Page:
# proof of algebraic independence of elementary symmetric polynomials

Geometric proof, works when R is a division ring.

Consider the quotient field Q of R and then the algebraic closure  $K$ of $Q$.

Consider the substitution map that associates to values $t_{1},\ldots,t_{n}\in K^{n}$ the symmetric functions in these variables $s_{1},\ldots,s_{n}$.

 $\begin{array}[]{lccr}\phi:&K^{n}&\to&K^{n}\\ &(t_{i})&\mapsto&(s_{i})\end{array}$

Because $K$ is algebraic closed this map is surjective  . Indeed, fix values $v_{i}$, then on an algebraic closed field there are roots $t_{i}$ such that

 $X^{n}+\sum_{i}v_{i}X^{i}=\Pi_{i}(X+t_{i})$

And by developing the right-hand side we get $v_{i}=s_{i}$.

Then we consider the transposition  morphism of algebras $\phi^{*}$ :

 $\begin{array}[]{lccr}\phi^{*}:&R[S_{1},\ldots,S_{n}]&\to&R[T_{1},\ldots,T_{n}]% \\ &f&\mapsto&f\circ\phi\end{array}$

The capital letters are there to emphasize the $S_{i}$ and $T_{i}$ are variables and $R[S_{1},\ldots,S_{n}]$ and $R[T_{1},\ldots,T_{n}]$ are regarded as function algebras over $K^{n}$.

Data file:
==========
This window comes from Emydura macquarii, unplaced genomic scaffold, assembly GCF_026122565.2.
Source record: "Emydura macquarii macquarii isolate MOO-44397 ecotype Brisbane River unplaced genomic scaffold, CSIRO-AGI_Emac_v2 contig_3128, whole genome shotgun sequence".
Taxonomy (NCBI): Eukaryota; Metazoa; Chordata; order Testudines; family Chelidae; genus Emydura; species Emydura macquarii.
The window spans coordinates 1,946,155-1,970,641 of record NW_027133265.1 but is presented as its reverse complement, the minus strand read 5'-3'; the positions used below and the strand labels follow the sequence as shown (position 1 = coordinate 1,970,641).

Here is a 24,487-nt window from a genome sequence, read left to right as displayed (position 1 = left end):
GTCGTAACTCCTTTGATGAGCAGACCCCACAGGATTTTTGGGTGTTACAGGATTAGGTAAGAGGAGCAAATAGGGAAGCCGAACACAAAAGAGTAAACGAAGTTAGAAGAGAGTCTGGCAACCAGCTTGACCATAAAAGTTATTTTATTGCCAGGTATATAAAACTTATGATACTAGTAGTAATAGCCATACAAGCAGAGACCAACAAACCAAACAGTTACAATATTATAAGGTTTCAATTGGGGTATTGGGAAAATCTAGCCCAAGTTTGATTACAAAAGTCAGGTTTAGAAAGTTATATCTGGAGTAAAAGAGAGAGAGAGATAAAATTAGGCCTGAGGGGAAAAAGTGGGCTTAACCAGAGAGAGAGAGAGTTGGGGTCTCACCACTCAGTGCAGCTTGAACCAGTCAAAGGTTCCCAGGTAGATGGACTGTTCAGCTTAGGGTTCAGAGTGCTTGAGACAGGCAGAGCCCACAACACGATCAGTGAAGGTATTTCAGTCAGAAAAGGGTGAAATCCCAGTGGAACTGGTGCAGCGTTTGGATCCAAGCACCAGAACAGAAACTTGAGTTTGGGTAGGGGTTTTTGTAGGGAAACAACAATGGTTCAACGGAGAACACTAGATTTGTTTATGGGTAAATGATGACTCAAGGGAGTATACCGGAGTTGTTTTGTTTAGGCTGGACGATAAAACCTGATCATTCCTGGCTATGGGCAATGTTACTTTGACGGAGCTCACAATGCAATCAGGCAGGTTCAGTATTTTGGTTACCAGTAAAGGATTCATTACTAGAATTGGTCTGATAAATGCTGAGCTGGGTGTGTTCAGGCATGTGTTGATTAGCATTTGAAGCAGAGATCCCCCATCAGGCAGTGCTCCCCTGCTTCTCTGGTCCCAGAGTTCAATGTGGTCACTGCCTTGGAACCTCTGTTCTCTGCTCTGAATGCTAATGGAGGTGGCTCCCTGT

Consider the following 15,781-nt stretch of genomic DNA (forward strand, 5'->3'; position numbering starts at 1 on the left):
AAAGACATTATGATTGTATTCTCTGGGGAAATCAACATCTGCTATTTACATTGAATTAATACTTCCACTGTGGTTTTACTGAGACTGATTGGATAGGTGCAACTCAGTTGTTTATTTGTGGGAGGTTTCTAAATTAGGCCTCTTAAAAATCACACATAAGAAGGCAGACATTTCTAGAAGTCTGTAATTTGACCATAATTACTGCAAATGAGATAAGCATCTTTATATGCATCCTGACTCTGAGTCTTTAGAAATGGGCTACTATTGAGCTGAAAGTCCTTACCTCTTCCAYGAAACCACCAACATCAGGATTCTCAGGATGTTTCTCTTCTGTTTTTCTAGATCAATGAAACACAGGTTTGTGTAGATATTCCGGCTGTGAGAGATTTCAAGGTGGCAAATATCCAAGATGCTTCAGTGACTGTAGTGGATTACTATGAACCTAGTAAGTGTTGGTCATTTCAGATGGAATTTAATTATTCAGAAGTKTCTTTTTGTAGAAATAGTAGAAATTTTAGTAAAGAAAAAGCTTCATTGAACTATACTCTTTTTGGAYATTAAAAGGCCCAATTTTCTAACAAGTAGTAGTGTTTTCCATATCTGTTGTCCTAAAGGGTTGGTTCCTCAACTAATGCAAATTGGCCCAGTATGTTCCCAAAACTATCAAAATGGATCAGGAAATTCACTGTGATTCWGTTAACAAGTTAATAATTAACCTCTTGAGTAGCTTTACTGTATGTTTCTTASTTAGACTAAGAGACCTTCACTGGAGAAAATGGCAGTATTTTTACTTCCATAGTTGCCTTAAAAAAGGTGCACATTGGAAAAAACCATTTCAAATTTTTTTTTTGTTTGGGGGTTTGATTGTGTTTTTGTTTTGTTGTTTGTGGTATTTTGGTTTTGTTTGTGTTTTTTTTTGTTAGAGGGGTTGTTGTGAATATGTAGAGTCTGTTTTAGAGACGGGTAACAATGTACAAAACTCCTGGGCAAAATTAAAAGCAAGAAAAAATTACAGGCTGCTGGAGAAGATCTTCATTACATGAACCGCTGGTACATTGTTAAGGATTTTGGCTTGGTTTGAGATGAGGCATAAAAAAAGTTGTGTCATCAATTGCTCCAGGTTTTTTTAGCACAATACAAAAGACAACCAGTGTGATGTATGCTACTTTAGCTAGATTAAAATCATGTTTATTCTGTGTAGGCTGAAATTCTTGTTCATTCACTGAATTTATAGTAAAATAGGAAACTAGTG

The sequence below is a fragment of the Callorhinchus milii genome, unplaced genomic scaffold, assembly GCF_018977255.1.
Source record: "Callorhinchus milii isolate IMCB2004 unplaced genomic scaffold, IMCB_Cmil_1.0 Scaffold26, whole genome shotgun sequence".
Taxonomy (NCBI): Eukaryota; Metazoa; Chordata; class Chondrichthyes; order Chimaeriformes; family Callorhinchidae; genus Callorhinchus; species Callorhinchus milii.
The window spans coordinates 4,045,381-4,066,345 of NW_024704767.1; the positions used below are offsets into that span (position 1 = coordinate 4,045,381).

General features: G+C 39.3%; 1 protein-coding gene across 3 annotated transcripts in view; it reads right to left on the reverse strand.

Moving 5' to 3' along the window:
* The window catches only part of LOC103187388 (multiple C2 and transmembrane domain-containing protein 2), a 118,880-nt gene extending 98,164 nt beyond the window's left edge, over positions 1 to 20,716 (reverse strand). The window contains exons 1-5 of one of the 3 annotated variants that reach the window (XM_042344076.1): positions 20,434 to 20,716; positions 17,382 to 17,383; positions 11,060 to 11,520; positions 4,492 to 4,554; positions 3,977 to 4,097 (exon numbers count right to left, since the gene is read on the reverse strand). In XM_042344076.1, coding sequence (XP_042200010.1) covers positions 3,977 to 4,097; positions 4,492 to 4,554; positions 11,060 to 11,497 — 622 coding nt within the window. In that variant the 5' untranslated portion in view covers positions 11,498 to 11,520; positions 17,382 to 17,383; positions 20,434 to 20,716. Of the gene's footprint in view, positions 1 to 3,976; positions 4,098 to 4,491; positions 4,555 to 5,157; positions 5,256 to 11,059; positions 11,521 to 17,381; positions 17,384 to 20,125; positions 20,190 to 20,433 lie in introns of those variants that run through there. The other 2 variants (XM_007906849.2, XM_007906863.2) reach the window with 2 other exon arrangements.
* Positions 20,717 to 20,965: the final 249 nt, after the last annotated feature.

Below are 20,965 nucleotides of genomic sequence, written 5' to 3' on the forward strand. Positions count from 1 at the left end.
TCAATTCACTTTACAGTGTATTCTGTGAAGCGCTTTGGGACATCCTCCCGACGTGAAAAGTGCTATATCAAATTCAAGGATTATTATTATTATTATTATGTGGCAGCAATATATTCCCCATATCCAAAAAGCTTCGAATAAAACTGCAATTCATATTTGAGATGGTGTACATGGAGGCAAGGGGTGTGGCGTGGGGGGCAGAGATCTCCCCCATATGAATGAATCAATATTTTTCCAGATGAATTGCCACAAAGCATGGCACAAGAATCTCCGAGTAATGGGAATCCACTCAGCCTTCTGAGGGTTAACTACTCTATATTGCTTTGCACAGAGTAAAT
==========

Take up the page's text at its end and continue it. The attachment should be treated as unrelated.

The theorem stating that the symmetric functions are algebraically independent  is no more than saying that this morphism is injective  . As a matter of fact, $\phi^{*}(S_{i})$ is the $i^{th}$ symmetric function in the $T_{i}$, and $\phi^{*}$ is clearly a morphism of algebras.
The conclusion  is then straightforward from the surjectivity of $\phi$ because if $f\circ\phi=0$ for some $f$, then by surjectivity of $\phi$ it means that $f$ was zero in the first place. In other words the kernel of $\phi^{*}$ is reduced to 0.

Title proof of algebraic independence of elementary symmetric polynomials ProofOfAlgebraicIndependenceOfElementarySymmetricPolynomials 2013-03-22 17:38:28 2013-03-22 17:38:28 lalberti (18937) lalberti (18937) 4 lalberti (18937) Proof msc 05E05